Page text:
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Using NLSY Kinship Links and Longitudinal/Cross- Generational Models: Cognition and Fertility Research

Specific Aims This application requests funds to extend our past NLSY kinship linking efforts, and to use recently developed kinship links in new and innovative empirical research. With previous support from a recent NIH grant, we updated kinship links for two National Longitudinal Survey of Youth datasets (NLSY79 and NLSYChildren/Young Adults), completed in 2013. The proposed research will identify and circulate links for a third NLSY dataset, the NLSY97, and will provide data for four proposed studies that use the kinship link structure from all three datasets. Our specific aims emerge from the structure built into the three NLSY datasets. The NLSY79 data, first collected in 1979 through a household probability sample of 14-21 year old U.S. adolescents (aged 49-57 in the 2014 release), represents a longitudinal database collected annually (early) and biennially (more recently) for 35 years. The NLSYC contains longitudinal data from all biological children born to the NLSY79 females (for whom childbearing is now complete), collected biennially since 1986, with an age range in 2014 from infancy to the early 40’s. The NLSY97 is an 18-year approximate replication of the NLSY79, with annual surveys from 1997 to 2012, then biennially from 2012 and continuing. Each data source has thousands of outcome variables related to work, family, health, cognition, and education. These NLSY data structures allow researchers to study: 1) Longitudinal patterns within a dataset; 2) Crossgenerational patterns across NLSY79 and NLSYC; 3) Cohort/period changes across NLSY79 and NLSY97; 4) Within-family patterns; 5) Cross-dataset outcomes using innovative research designs. Thousands of research teams from many disciplines have used the NLSY data. However, the data have one critical feature that limits their applicability to many research questions. They lack a linking structure of known genetic/social relationships across members of the sample. Our previous work has identified these relationships for the NLSY79 and NLSYC. The present work adds these relations to the NLSY97 and applies these links across the three data sets to answer novel questions.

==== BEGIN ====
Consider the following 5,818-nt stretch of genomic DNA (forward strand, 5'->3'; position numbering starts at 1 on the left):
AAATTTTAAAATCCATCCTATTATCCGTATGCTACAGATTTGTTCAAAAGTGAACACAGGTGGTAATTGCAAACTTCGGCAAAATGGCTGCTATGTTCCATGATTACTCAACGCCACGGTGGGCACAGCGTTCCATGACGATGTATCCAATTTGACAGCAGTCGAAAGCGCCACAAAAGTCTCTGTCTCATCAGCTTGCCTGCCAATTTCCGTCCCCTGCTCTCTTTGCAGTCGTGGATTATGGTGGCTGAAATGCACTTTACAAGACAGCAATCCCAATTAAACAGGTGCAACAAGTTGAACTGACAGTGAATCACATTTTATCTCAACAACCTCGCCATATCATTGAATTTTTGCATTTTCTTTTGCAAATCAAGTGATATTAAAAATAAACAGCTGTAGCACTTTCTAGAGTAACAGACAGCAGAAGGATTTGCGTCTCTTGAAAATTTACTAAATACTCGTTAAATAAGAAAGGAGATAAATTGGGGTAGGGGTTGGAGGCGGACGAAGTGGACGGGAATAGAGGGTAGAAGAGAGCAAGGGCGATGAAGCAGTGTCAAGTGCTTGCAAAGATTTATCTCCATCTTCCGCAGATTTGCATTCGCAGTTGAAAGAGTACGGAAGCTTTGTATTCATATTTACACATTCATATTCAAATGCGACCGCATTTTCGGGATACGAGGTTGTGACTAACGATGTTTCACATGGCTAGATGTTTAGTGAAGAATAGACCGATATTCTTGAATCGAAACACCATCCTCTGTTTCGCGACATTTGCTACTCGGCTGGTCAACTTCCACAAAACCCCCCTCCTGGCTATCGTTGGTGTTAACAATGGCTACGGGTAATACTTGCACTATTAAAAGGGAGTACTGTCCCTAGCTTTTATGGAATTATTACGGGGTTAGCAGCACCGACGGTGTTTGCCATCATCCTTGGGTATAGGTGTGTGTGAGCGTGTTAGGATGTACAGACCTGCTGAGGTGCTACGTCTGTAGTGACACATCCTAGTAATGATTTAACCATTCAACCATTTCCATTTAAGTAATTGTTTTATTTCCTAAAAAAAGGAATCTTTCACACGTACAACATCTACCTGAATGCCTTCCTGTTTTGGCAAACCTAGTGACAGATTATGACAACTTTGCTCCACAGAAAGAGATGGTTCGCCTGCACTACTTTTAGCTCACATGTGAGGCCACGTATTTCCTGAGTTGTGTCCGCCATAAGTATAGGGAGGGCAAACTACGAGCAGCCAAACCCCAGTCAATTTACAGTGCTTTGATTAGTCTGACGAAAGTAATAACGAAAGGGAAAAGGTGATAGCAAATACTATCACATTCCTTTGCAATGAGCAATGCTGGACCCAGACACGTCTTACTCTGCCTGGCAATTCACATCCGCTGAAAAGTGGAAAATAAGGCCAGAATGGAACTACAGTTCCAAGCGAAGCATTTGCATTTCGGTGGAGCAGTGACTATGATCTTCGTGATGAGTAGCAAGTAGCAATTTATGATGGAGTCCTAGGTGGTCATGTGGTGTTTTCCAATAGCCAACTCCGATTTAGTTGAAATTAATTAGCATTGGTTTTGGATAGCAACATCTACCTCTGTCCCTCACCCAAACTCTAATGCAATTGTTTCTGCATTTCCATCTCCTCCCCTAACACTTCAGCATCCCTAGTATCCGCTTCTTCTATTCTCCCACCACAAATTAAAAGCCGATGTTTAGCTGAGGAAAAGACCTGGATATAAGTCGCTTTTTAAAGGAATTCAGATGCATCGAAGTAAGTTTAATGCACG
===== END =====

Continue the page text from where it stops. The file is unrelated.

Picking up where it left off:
Grantor: NIH

Expected completion date: 12/31/2019

Project or Grant: Grant
Date Span: January 01, 2017 to December 31, 2019
Principal Investigators: Joe Rodgers
Academic Department: Psychology and Human Development

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